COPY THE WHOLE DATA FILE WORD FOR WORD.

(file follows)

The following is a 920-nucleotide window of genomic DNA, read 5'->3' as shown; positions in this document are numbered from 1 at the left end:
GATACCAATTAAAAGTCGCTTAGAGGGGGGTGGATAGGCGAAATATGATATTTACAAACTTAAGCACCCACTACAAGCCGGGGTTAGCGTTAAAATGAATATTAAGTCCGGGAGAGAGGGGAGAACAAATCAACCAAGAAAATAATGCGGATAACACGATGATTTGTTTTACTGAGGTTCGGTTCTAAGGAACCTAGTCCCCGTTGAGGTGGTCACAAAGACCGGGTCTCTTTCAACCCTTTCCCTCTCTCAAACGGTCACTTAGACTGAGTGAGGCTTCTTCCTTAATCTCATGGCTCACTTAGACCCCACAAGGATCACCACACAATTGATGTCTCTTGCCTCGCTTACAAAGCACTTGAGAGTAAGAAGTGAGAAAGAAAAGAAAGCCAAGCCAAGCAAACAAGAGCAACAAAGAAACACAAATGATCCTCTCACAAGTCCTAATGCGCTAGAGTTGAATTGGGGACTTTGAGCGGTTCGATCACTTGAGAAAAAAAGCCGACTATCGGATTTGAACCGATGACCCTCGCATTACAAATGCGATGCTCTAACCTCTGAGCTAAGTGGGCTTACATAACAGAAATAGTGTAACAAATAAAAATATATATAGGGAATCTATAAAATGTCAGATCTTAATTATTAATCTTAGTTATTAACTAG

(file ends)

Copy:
The following is a 920-nucleotide window of genomic DNA, read 5'->3' as shown; positions in this document are numbered from 1 at the left end:
GATACCAATTAAAAGTCGCTTAGAGGGGGGTGGATAGGCGAAATATGATATTTACAAACTTAAGCACCCACTACAAGCCGGGGTTAGCGTTAAAATGAATATTAAGTCCGGGAGAGAGGGGAGAACAAATCAACCAAGAAAATAATGCGGATAACACGATGATTTGTTTTACTGAGGTTCGGTTCTAAGGAACCTAGTCCCCGTTGAGGTGGTCACAAAGACCGGGTCTCTTTCAACCCTTTCCCTCTCTCAAACGGTCACTTAGACTGAGTGAGGCTTCTTCCTTAATCTCATGGCTCACTTAGACCCCACAAGGATCACCACACAATTGATGTCTCTTGCCTCGCTTACAAAGCACTTGAGAGTAAGAAGTGAGAAAGAAAAGAAAGCCAAGCCAAGCAAACAAGAGCAACAAAGAAACACAAATGATCCTCTCACAAGTCCTAATGCGCTAGAGTTGAATTGGGGACTTTGAGCGGTTCGATCACTTGAGAAAAAAAGCCGACTATCGGATTTGAACCGATGACCCTCGCATTACAAATGCGATGCTCTAACCTCTGAGCTAAGTGGGCTTACATAACAGAAATAGTGTAACAAATAAAAATATATATAGGGAATCTATAAAATGTCAGATCTTAATTATTAATCTTAGTTATTAACTAG